Ever since I moved into my new (first!) house a few months ago, I’ve been diving head-first into the world of smart home automation, particularly with Home Assistant. I’ve been having a blast, and I’ve learned a lot. I’ve also been using a lot of blueprints, which are a great way to get started with automations. I thought I’d share a few of my favorites.

(Full disclosure: GitHub CoPilot wrote the majority of that opening paragraph. Everything after “particularly with Home” was autocompleted. AI is truly going to take my job, both as a programmer and as a writer…)

I’ve put off writing this blog for a few weeks, mainly because I’ve been so distracted with learning the blueprints (plus a hundred other side projects). But after challenging myself and writing three blueprints of increasing complexity in three days, I figured this would be something worth sharing (and certainly not just a shameless attempt to draw attention and traffic to my specific posts on the Home Assistant Blueprints Exchange…)

Determine a user’s name from a given user ID

This was the first blueprint I wrote, which, in hindsight, could be a script (you’ll notice that a lot of these walk the fine line between reusable blueprint and one-off script).

I’ve been messing with Alarmo, a great Home Assistant integration that allows you to monitor the state of various sensors and treat them as a roll-your-own alarm system. One thing I added was a mobile notification, sent to both my phone and my wife’s phone, when the alarm goes off, that offers the ability for us to respond with the deactivation code.

The problem was, there was no way of knowing which of us (me or my wife) responded to the notification, so there was no way to know which of us provided the deactivation code. (Side note: Actually, my wife and I had different personal codes, and Alarmo already manages determining who disabled the alarm based on which code was provided. As a result, I don’t actively use this blueprint anymore.)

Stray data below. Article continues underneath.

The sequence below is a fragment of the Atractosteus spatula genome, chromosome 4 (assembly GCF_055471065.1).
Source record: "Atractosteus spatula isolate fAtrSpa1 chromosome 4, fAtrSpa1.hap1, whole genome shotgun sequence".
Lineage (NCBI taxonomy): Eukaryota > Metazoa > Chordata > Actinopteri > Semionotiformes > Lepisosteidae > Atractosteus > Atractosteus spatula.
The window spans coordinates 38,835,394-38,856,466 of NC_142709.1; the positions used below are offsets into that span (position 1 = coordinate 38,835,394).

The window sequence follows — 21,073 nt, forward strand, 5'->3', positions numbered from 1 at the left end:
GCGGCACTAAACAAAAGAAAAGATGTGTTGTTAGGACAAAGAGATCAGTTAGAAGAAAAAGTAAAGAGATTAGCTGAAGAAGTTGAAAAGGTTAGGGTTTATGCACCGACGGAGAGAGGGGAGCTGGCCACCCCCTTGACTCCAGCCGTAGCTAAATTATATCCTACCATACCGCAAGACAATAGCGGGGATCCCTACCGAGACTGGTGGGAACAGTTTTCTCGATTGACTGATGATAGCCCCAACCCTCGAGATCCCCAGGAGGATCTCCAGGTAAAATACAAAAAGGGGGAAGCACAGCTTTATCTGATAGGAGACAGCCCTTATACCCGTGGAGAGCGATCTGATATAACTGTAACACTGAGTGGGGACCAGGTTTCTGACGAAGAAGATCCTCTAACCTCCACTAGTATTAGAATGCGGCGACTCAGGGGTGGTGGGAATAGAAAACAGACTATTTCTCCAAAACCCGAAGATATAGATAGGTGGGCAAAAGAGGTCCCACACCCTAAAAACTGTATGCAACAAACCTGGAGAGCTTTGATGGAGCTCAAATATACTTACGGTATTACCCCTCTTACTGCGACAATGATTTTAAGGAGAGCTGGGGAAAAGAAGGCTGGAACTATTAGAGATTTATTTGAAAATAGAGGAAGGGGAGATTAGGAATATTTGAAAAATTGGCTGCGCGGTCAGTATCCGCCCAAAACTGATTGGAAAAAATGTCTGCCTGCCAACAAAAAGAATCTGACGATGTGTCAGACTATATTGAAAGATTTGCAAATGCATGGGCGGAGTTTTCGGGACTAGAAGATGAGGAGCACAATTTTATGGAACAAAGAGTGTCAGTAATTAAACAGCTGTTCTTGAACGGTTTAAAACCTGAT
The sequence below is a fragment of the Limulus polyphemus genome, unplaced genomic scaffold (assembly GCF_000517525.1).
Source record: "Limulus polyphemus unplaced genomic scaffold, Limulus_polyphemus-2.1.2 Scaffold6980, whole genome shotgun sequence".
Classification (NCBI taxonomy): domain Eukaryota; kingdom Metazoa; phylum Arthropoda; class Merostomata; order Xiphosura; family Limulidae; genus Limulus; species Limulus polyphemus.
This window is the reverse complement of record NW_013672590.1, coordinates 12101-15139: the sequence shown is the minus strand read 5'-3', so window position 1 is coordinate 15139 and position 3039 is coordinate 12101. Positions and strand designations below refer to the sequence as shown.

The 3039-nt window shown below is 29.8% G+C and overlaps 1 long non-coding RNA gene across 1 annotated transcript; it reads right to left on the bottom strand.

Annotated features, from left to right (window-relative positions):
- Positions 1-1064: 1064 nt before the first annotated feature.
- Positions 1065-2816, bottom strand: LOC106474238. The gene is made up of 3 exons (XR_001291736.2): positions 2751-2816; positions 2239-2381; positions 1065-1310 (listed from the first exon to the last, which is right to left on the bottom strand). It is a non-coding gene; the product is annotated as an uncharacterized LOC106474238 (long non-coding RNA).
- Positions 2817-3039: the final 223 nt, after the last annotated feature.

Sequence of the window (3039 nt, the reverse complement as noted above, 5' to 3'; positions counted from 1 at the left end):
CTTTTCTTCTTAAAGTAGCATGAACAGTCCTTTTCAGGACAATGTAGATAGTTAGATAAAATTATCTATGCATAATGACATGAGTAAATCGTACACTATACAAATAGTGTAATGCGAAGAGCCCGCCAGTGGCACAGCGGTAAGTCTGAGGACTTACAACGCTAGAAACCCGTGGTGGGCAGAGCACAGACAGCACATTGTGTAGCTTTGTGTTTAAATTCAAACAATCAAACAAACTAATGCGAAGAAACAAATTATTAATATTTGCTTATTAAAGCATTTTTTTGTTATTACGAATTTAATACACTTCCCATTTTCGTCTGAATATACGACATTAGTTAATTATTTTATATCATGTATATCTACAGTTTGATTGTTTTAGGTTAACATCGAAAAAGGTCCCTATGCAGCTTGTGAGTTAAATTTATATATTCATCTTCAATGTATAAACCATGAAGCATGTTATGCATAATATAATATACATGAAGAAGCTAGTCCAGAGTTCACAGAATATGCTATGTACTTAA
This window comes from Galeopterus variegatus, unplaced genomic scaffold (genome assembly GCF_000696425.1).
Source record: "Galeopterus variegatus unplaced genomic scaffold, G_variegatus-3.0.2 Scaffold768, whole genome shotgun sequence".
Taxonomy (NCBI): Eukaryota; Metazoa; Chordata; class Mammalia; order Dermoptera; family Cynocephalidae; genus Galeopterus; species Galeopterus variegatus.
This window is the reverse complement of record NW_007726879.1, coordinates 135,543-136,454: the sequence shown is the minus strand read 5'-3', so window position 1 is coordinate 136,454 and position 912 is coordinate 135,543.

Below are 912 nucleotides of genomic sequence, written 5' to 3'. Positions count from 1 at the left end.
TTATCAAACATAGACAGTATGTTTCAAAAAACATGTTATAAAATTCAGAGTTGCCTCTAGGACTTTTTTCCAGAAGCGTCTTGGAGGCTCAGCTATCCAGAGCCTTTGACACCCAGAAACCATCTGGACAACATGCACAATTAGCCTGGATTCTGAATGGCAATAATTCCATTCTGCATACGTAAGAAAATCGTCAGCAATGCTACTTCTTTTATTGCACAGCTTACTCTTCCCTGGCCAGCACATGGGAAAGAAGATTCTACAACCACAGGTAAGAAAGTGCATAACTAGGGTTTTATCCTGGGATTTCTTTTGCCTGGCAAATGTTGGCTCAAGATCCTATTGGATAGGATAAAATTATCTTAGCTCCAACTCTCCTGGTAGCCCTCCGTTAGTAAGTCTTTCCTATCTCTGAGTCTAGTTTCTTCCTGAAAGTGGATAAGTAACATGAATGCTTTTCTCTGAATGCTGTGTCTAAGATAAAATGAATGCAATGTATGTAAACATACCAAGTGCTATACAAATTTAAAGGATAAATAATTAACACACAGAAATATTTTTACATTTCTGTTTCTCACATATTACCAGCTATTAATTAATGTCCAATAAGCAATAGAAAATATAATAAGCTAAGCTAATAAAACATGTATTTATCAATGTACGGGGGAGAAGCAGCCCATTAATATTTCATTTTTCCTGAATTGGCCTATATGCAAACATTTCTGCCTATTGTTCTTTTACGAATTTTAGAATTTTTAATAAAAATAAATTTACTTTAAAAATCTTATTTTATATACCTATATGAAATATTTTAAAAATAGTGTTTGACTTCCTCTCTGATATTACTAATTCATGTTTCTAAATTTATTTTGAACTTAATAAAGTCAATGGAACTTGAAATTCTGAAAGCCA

After poking around online, I learned that responding to a notification does provide the ID of the user who replied, and combined with a code snippet I found that can determine a user’s name based on their ID, I figured this could work.

The blueprint is fairly simple. Setting it up as a script, you indicate where you want the calculated result (a text string, the user’s name, such as “Nate”) stored (such as an input_text helper entity). When calling the script, you pass in the user ID as a parameter, and can then pull the result from the helper entity in a later step.

I purposefully left this blueprint simple and generic rather than making it hyper-specific to determining notification respondents, in case there are other use cases for it.

As this was my first blueprint, I learned a lot about how to write them, thinking about them as generic macros rather than hyper-specific scripts, the differences between fields and inputs, and the different types of selectors.

For fun, here’s some notes I took (unedited):


i.e. for a script
- input is something that will be tied to that script (once set when making the script, it's locked) (configuration)
- field is something that is passed into the script when it's called (runtime variable)
Ex. I want this script to update this particular device with a number - device would be an input, number would be a field

Selector actions can't be used as fields, only as inputs


- Recommended to redeclare all inputs as variables for a script run